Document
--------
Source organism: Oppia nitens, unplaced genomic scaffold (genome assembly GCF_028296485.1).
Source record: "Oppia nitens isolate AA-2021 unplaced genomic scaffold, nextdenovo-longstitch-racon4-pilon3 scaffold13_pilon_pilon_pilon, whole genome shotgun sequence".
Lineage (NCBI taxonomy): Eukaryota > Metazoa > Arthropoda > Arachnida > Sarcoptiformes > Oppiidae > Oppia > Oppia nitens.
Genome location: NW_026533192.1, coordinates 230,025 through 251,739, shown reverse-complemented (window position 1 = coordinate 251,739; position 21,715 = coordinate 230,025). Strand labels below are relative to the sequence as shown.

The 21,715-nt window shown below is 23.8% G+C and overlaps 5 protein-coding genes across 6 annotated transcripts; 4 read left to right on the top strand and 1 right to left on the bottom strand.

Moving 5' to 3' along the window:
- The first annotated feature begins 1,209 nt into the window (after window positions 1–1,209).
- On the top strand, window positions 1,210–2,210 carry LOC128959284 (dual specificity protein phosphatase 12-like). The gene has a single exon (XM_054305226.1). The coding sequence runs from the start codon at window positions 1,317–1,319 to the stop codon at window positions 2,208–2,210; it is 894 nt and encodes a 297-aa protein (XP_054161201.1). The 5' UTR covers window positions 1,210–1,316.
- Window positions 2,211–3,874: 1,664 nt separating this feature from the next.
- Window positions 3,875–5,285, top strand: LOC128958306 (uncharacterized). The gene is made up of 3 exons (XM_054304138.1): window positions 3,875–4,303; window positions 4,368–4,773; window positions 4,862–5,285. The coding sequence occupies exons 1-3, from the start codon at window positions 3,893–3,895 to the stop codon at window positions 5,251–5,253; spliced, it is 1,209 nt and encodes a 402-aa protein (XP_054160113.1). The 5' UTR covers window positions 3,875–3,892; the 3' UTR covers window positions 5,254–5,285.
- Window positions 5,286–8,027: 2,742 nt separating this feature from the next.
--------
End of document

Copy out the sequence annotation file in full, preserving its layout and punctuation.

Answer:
Source organism: Oppia nitens, unplaced genomic scaffold (genome assembly GCF_028296485.1).
Source record: "Oppia nitens isolate AA-2021 unplaced genomic scaffold, nextdenovo-longstitch-racon4-pilon3 scaffold13_pilon_pilon_pilon, whole genome shotgun sequence".
Lineage (NCBI taxonomy): Eukaryota > Metazoa > Arthropoda > Arachnida > Sarcoptiformes > Oppiidae > Oppia > Oppia nitens.
Genome location: NW_026533192.1, coordinates 230,025 through 251,739, shown reverse-complemented (window position 1 = coordinate 251,739; position 21,715 = coordinate 230,025). Strand labels below are relative to the sequence as shown.

The 21,715-nt window shown below is 23.8% G+C and overlaps 5 protein-coding genes across 6 annotated transcripts; 4 read left to right on the top strand and 1 right to left on the bottom strand.

Moving 5' to 3' along the window:
- The first annotated feature begins 1,209 nt into the window (after window positions 1–1,209).
- On the top strand, window positions 1,210–2,210 carry LOC128959284 (dual specificity protein phosphatase 12-like). The gene has a single exon (XM_054305226.1). The coding sequence runs from the start codon at window positions 1,317–1,319 to the stop codon at window positions 2,208–2,210; it is 894 nt and encodes a 297-aa protein (XP_054161201.1). The 5' UTR covers window positions 1,210–1,316.
- Window positions 2,211–3,874: 1,664 nt separating this feature from the next.
- Window positions 3,875–5,285, top strand: LOC128958306 (uncharacterized). The gene is made up of 3 exons (XM_054304138.1): window positions 3,875–4,303; window positions 4,368–4,773; window positions 4,862–5,285. The coding sequence occupies exons 1-3, from the start codon at window positions 3,893–3,895 to the stop codon at window positions 5,251–5,253; spliced, it is 1,209 nt and encodes a 402-aa protein (XP_054160113.1). The 5' UTR covers window positions 3,875–3,892; the 3' UTR covers window positions 5,254–5,285.
- Window positions 5,286–8,027: 2,742 nt separating this feature from the next.